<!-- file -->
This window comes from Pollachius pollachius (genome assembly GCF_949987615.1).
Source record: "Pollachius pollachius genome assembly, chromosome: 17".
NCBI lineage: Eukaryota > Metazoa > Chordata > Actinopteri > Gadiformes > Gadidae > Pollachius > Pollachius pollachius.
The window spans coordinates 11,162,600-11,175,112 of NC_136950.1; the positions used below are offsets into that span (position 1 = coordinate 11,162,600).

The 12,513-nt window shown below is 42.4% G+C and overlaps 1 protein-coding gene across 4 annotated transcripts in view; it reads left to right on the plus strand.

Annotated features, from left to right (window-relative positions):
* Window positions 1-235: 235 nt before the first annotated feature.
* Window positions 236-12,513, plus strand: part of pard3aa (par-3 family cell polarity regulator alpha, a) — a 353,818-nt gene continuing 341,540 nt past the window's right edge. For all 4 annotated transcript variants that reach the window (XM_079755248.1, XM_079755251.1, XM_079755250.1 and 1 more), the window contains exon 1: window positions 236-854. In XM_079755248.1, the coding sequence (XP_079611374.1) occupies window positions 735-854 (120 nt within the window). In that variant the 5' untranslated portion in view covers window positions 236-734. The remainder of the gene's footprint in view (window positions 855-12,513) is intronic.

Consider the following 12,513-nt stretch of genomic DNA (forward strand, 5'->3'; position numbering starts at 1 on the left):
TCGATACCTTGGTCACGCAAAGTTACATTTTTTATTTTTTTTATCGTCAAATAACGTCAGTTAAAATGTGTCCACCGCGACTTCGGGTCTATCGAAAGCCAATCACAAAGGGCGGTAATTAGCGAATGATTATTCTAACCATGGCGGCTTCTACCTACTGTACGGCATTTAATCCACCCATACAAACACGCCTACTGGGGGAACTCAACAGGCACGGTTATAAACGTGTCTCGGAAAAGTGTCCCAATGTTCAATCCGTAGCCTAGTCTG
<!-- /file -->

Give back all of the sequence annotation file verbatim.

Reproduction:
This window comes from Pollachius pollachius (genome assembly GCF_949987615.1).
Source record: "Pollachius pollachius genome assembly, chromosome: 17".
NCBI lineage: Eukaryota > Metazoa > Chordata > Actinopteri > Gadiformes > Gadidae > Pollachius > Pollachius pollachius.
The window spans coordinates 11,162,600-11,175,112 of NC_136950.1; the positions used below are offsets into that span (position 1 = coordinate 11,162,600).

The 12,513-nt window shown below is 42.4% G+C and overlaps 1 protein-coding gene across 4 annotated transcripts in view; it reads left to right on the plus strand.

Annotated features, from left to right (window-relative positions):
* Window positions 1-235: 235 nt before the first annotated feature.
* Window positions 236-12,513, plus strand: part of pard3aa (par-3 family cell polarity regulator alpha, a) — a 353,818-nt gene continuing 341,540 nt past the window's right edge. For all 4 annotated transcript variants that reach the window (XM_079755248.1, XM_079755251.1, XM_079755250.1 and 1 more), the window contains exon 1: window positions 236-854. In XM_079755248.1, the coding sequence (XP_079611374.1) occupies window positions 735-854 (120 nt within the window). In that variant the 5' untranslated portion in view covers window positions 236-734. The remainder of the gene's footprint in view (window positions 855-12,513) is intronic.

Consider the following 12,513-nt stretch of genomic DNA (forward strand, 5'->3'; position numbering starts at 1 on the left):
TCGATACCTTGGTCACGCAAAGTTACATTTTTTATTTTTTTTATCGTCAAATAACGTCAGTTAAAATGTGTCCACCGCGACTTCGGGTCTATCGAAAGCCAATCACAAAGGGCGGTAATTAGCGAATGATTATTCTAACCATGGCGGCTTCTACCTACTGTACGGCATTTAATCCACCCATACAAACACGCCTACTGGGGGAACTCAACAGGCACGGTTATAAACGTGTCTCGGAAAAGTGTCCCAATGTTCAATCCGTAGCCTAGTCTG